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It's common knowledge that getting insufficient sleep makes people immune-compromised.

However, what about light rest? In particular, if you spend a significant amount of sleeping hours conscious (but sleeping by every other part of the definition) does that impair immunity?

For reference, this condition could be caused by sleeping disorders or other health conditions.

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    I don't understand your definition of conscious sleep. Just resting isn't sleep, so if all you're doing is resting instead of sleeping then you're not sleeping -- by definition. – Carey Gregory Jul 3 '17 at 15:26
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This is currently a researchable topic in neuroscience. Actually its not about light sleep or deep sleep or resting.Neuroscience prefers to describe sleep in the context of the immunity into mainly two stages: REM(Rapid Eye movement)sleep and non-REM.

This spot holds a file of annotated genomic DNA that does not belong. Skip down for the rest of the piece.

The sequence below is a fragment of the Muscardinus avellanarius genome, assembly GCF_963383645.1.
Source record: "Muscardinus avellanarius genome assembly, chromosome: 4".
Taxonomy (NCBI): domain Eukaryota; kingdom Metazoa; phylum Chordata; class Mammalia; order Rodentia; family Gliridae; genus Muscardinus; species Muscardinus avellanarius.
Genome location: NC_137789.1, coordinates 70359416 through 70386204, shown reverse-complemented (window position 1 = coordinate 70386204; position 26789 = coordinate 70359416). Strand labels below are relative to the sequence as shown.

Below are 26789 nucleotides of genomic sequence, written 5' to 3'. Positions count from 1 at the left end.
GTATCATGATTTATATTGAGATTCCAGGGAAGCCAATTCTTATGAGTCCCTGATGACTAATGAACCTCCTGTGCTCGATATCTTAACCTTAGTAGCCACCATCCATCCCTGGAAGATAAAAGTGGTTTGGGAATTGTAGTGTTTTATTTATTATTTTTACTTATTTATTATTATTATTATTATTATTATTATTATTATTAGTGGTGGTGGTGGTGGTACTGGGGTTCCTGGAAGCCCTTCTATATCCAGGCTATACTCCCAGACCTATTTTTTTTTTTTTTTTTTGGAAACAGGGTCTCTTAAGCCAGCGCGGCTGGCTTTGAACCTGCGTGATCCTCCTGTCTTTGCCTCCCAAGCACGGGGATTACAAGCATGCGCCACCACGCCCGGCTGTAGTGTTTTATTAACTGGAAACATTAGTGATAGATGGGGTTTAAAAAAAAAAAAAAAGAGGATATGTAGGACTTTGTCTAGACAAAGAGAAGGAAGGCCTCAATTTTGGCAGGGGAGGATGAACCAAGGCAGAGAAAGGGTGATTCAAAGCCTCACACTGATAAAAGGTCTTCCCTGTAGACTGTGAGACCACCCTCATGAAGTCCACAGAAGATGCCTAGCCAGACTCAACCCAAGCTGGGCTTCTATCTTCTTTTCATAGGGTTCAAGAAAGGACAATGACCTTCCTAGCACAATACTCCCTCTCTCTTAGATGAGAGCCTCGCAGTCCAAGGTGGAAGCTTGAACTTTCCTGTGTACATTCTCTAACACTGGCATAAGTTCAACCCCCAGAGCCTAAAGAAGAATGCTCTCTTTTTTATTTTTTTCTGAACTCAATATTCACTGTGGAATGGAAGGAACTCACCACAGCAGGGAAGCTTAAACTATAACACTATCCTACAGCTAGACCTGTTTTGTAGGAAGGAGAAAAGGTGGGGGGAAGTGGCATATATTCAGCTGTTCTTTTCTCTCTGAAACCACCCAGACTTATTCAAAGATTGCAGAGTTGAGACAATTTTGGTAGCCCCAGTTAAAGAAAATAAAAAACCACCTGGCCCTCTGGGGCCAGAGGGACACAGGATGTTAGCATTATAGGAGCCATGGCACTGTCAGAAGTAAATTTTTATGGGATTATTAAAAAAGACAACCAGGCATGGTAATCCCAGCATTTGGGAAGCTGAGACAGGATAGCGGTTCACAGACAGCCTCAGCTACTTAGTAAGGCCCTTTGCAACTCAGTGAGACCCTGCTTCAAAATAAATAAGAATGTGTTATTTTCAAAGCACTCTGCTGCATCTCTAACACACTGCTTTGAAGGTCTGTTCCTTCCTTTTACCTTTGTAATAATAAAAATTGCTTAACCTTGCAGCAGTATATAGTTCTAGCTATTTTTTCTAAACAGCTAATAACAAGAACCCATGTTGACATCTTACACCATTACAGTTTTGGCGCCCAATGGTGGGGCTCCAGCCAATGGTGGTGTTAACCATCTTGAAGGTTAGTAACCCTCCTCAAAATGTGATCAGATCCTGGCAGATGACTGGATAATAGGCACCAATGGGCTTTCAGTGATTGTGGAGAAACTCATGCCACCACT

Every sleep cycle occurs broadly in the given stages: wakefulness ->rest ->non REM->REM-> non REM/wakefulness

You see every stages has varying hours in total sleeping duration and is different at different ages. The REM sleep is the also called paradoxical sleep because the EEG records are similar to that of wakefulness and it is during this stage that we dream. It is actually this stage of sleep that is responsible for boosting immunity.That is why it has been experimentally determined in rats that when they are deprived of REM sleep continuously for a few days they die.

Like I said REM sleep is still under study and is a matter of greater reasearch.

REFERENCES:https://www.ncbi.nlm.nih.gov/pmc/articles/PMC2839418/

https://www.ncbi.nlm.nih.gov/pmc/articles/PMC4568388/

  • So it seems like the best treatment for insomnia-related immunodeficiency would be a medication that mimics the REM signal to the immune system. By any chance does this also mean that some forms of brain damage or deficiency could impair immunity through a similar mechanism (with no damage to the immune system otherwise)? – user1258361 Jul 3 '17 at 16:29
  • @ user1258361 subject to confirmation and understanding of the pathways by neuroscientists.Like I said the pathways of REM interaction with immunity are not very well understood. – user 33690 Jul 3 '17 at 17:28
  • Much better. :-) – Carey Gregory Jul 5 '17 at 13:37

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